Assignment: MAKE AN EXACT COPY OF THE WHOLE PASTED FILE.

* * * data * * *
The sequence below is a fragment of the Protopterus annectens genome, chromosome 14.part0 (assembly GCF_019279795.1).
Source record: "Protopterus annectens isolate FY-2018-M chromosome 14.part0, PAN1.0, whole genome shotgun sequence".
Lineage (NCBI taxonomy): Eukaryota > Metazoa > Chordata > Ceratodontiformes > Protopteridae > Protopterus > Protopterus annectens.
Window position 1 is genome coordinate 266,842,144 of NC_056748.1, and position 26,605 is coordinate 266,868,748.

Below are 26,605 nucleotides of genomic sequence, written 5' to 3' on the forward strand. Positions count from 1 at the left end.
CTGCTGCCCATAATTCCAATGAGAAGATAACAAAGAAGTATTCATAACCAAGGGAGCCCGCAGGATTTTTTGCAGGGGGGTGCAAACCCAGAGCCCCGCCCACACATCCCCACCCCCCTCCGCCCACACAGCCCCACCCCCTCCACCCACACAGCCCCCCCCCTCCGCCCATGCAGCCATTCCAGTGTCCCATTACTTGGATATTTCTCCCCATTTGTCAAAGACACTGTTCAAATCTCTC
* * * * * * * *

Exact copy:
The sequence below is a fragment of the Protopterus annectens genome, chromosome 14.part0 (assembly GCF_019279795.1).
Source record: "Protopterus annectens isolate FY-2018-M chromosome 14.part0, PAN1.0, whole genome shotgun sequence".
Lineage (NCBI taxonomy): Eukaryota > Metazoa > Chordata > Ceratodontiformes > Protopteridae > Protopterus > Protopterus annectens.
Window position 1 is genome coordinate 266,842,144 of NC_056748.1, and position 26,605 is coordinate 266,868,748.

Below are 26,605 nucleotides of genomic sequence, written 5' to 3' on the forward strand. Positions count from 1 at the left end.
CTGCTGCCCATAATTCCAATGAGAAGATAACAAAGAAGTATTCATAACCAAGGGAGCCCGCAGGATTTTTTGCAGGGGGGTGCAAACCCAGAGCCCCGCCCACACATCCCCACCCCCCTCCGCCCACACAGCCCCACCCCCTCCACCCACACAGCCCCCCCCCTCCGCCCATGCAGCCATTCCAGTGTCCCATTACTTGGATATTTCTCCCCATTTGTCAAAGACACTGTTCAAATCTCTC